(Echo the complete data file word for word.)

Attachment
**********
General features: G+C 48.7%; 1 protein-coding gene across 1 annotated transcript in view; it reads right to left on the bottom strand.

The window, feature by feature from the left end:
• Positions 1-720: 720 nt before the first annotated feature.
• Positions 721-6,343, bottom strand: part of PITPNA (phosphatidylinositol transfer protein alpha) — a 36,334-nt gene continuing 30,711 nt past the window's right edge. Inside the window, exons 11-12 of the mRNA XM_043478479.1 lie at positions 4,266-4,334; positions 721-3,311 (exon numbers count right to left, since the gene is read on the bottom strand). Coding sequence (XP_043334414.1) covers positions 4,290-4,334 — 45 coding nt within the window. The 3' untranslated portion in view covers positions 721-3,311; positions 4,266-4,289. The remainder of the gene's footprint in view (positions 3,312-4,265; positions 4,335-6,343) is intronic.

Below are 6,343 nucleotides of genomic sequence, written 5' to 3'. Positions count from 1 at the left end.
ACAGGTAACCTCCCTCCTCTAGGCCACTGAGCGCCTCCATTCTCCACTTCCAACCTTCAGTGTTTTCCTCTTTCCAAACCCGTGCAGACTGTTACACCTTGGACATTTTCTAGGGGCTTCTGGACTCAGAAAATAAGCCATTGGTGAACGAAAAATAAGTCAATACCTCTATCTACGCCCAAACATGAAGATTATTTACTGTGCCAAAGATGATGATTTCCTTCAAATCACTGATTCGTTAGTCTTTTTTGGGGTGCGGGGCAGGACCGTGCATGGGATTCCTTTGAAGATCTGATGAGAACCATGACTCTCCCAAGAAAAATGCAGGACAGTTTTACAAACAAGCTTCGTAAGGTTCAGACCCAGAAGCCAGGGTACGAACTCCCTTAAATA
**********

General features: G+C 48.7%; 1 protein-coding gene across 1 annotated transcript in view; it reads right to left on the bottom strand.

The window, feature by feature from the left end:
• Positions 1-720: 720 nt before the first annotated feature.
• Positions 721-6,343, bottom strand: part of PITPNA (phosphatidylinositol transfer protein alpha) — a 36,334-nt gene continuing 30,711 nt past the window's right edge. Inside the window, exons 11-12 of the mRNA XM_043478479.1 lie at positions 4,266-4,334; positions 721-3,311 (exon numbers count right to left, since the gene is read on the bottom strand). Coding sequence (XP_043334414.1) covers positions 4,290-4,334 — 45 coding nt within the window. The 3' untranslated portion in view covers positions 721-3,311; positions 4,266-4,289. The remainder of the gene's footprint in view (positions 3,312-4,265; positions 4,335-6,343) is intronic.

Below are 6,343 nucleotides of genomic sequence, written 5' to 3'. Positions count from 1 at the left end.
ACAGGTAACCTCCCTCCTCTAGGCCACTGAGCGCCTCCATTCTCCACTTCCAACCTTCAGTGTTTTCCTCTTTCCAAACCCGTGCAGACTGTTACACCTTGGACATTTTCTAGGGGCTTCTGGACTCAGAAAATAAGCCATTGGTGAACGAAAAATAAGTCAATACCTCTATCTACGCCCAAACATGAAGATTATTTACTGTGCCAAAGATGATGATTTCCTTCAAATCACTGATTCGTTAGTCTTTTTTGGGGTGCGGGGCAGGACCGTGCATGGGATTCCTTTGAAGATCTGATGAGAACCATGACTCTCCCAAGAAAAATGCAGGACAGTTTTACAAACAAGCTTCGTAAGGTTCAGACCCAGAAGCCAGGGTACGAACTCCCTTAAATA